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Bible v. Johnson

United States District Court, W.D. Arkansas, Fayetteville Division

February 8, 2018



          Timothy L. Brooks Judge.

         Plaintiff William Craig Bible filed this action pursuant to 42 U.S.C. §1983. He proceeds pro se and in forma pauperis. The case is before the Court on the Motion for Summary Judgment (Doc. 20) filed by the Defendants on June 19, 2017. Additionally, Defendants filed a Brief in Support (Doc. 21), a Statement of Facts in Support (Doc. 22), and a Supplement to the Statement of Facts in Support (Doc. 23). Plaintiff responded to Defendants' Motion on August 18, 2017 (Doc. 29). The Motion is now ready for decision.

         Plaintiff claims that while incarcerated at the Benton County Detention Center, ("BCDC"), he was subjected to the use of excessive force. Specifically, Plaintiff contends that Deputies Aaron Johnson and Jurenal Rubio used excessive force while moving him to a lock down cell and that Defendants Sheriff Meyer Gilbert, Captain Lynn Hahn, and Lieutenant Robin Holt are responsible In their supervisory and official capacities. In his Response to Defendants' Motion for Summary Judgment (Doc. 29), Plaintiff requests that his suit be dismissed against all Defendants except his excessive force claim against Defendant Johnson. The Court hereby GRANTS Plaintiffs request to dismiss Defendants Rubio, Gilbert, Hahn, and Holt, and will address summary judgment as it pertains to Defendant Johnson only.

         I. BACKGROUND

         In September 2016, Plaintiff waived his right to a final revocation hearing and was in the BCDC awaiting transport to the Arkansas Community Correction Facility. Plaintiff was in convicted status at the time of the events at issue in this case. (Doc. 1 at 4; Doc. 21 at 4; Doc. 22-2 at 6). On October 16, 2016, Plaintiff was standing at the door of D149 waiting in a line to receive medications and have his blood sugar taken by the nurse. (Doc. 22-4 at 22, 23). Defendant Johnson came into the pod where Plaintiff was standing, and Plaintiff witnessed Defendant Johnson reprimand another inmate for a commissary violation, /of. Plaintiff thought Defendant Johnson was giving the other inmate a hard time. Id. at 16, 17). Plaintiff told Defendant Johnson that it was "petty, " referring to how Defendant Johnson was treating the other Inmate. (Doc. 1 at 4, Doc. 22-4 at 17). Plaintiff alleges that Defendant Johnson got upset with him and told him to get his stuff ready because he would be going to lockdown when Defendant Johnson returned. The reason given for the punishment was Plaintiffs interference with facility operations and staff duties. (Doc. 22-4 at 17; Doc. 22-2 at 15, 16). Plaintiff responded, "okay, " got his medicine, sat down, and did not think anything more of the incident. (Doc. 22-4 at 17).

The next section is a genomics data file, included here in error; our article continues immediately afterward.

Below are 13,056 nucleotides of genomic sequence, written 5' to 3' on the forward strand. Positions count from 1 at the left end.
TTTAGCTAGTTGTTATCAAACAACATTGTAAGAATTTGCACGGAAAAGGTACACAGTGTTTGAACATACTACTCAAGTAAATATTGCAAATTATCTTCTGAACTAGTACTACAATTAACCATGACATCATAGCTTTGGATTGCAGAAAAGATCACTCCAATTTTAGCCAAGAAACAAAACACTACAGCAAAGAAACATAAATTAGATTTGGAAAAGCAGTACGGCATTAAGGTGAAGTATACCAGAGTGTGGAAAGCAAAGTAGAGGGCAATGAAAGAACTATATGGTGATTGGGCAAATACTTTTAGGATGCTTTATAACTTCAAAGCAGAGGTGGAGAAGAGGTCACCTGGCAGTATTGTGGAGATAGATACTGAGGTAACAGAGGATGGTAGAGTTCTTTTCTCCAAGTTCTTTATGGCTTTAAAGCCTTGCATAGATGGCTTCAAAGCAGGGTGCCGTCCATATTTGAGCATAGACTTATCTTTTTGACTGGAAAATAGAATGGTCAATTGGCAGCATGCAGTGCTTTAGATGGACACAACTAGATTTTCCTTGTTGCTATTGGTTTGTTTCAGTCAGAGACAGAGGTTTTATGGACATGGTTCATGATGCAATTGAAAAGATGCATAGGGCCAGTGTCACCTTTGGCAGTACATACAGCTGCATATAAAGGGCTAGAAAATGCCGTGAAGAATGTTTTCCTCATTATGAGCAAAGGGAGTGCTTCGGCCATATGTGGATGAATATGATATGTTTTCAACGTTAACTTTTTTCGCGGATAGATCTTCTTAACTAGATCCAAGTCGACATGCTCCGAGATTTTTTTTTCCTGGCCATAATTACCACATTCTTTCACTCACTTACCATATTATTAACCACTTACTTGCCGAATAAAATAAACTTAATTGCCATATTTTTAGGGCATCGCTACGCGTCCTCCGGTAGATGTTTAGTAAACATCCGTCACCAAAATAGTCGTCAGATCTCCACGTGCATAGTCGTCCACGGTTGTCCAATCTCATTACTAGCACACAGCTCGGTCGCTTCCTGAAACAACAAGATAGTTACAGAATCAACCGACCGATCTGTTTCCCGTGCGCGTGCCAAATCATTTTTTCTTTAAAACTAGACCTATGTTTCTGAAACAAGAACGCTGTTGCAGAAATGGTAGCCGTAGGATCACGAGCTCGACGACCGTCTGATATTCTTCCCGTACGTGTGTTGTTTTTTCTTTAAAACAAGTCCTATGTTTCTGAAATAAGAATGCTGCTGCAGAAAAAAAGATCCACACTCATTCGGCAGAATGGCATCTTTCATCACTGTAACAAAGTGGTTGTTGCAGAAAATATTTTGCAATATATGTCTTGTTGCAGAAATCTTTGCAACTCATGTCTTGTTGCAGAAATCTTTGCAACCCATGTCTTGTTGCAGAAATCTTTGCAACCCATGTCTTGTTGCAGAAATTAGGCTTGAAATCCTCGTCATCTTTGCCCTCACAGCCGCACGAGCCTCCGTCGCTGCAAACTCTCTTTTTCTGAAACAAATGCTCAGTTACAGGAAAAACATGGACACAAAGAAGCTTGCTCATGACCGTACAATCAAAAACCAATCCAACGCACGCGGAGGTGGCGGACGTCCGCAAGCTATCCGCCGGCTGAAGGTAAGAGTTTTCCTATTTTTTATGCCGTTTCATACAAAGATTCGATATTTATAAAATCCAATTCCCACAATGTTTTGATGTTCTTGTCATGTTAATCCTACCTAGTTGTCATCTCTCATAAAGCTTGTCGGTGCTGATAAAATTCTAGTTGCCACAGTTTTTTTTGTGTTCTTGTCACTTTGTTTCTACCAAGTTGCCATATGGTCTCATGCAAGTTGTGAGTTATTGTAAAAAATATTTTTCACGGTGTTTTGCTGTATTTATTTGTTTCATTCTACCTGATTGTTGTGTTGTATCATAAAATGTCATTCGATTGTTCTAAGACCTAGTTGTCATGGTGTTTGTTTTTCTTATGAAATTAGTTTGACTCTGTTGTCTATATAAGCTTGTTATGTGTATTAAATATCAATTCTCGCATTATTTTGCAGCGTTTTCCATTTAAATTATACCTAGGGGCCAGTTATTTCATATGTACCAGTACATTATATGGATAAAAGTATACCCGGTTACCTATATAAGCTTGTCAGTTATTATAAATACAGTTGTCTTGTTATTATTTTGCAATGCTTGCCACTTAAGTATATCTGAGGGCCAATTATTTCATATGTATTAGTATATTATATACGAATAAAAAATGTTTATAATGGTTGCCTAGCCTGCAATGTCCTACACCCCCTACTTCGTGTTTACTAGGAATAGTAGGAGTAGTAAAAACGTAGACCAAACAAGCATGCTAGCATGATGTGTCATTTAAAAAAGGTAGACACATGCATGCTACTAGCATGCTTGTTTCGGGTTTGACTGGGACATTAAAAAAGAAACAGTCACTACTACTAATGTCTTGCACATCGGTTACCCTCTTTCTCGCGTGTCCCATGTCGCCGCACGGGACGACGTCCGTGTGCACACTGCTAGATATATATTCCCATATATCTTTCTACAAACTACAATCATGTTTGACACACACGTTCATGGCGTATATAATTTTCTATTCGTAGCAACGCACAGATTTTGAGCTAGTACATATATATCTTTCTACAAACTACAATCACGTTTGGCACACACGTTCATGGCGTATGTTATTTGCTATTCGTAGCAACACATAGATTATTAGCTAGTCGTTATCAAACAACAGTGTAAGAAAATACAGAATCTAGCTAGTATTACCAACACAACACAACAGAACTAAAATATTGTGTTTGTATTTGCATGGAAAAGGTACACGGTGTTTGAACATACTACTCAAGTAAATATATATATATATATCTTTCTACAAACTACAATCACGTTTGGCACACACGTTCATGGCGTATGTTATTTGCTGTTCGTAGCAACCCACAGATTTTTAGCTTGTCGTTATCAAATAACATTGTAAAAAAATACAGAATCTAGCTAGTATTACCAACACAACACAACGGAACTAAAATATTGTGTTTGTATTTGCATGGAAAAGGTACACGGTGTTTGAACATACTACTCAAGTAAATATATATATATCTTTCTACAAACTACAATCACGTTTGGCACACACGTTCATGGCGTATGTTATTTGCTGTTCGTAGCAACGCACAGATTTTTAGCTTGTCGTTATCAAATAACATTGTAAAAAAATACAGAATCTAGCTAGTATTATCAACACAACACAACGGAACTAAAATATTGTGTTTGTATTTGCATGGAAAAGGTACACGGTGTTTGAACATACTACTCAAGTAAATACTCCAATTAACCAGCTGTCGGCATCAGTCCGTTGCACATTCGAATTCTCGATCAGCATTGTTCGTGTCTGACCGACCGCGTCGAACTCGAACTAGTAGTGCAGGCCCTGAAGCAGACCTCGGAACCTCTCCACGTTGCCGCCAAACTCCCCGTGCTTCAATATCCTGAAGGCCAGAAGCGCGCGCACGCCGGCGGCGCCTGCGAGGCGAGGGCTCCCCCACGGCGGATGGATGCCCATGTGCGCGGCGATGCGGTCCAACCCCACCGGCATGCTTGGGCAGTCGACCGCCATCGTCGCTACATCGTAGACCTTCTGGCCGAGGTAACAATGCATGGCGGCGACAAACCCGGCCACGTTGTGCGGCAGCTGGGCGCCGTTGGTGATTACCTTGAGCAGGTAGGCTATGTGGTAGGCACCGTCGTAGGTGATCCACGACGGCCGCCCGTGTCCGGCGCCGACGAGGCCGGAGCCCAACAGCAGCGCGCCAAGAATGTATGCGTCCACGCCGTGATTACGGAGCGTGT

When Defendant Johnson returned, he instructed Plaintiff to get his stuff, as he was being taken to the lockdown cell. Plaintiff asserts that he then told Defendant Johnson "the other day, a guy stood in there and cussed you out, threatened - - told you to take your badge off, threatened you. You didn't do anything to him. You're going to lock me up for saying petty? This is petty." (Doc. 22-4 at 17). Defendant Johnson did not fully understand what Plaintiff was saying, but heard Plaintiff say "take off your badge" and took that as a threat. (Doc. 22-2 at 16). Plaintiff states that Defendant Johnson then grabbed him by the throat and "slammed him off the glass window." (Doc. 1 at 5, 22-4 at 18).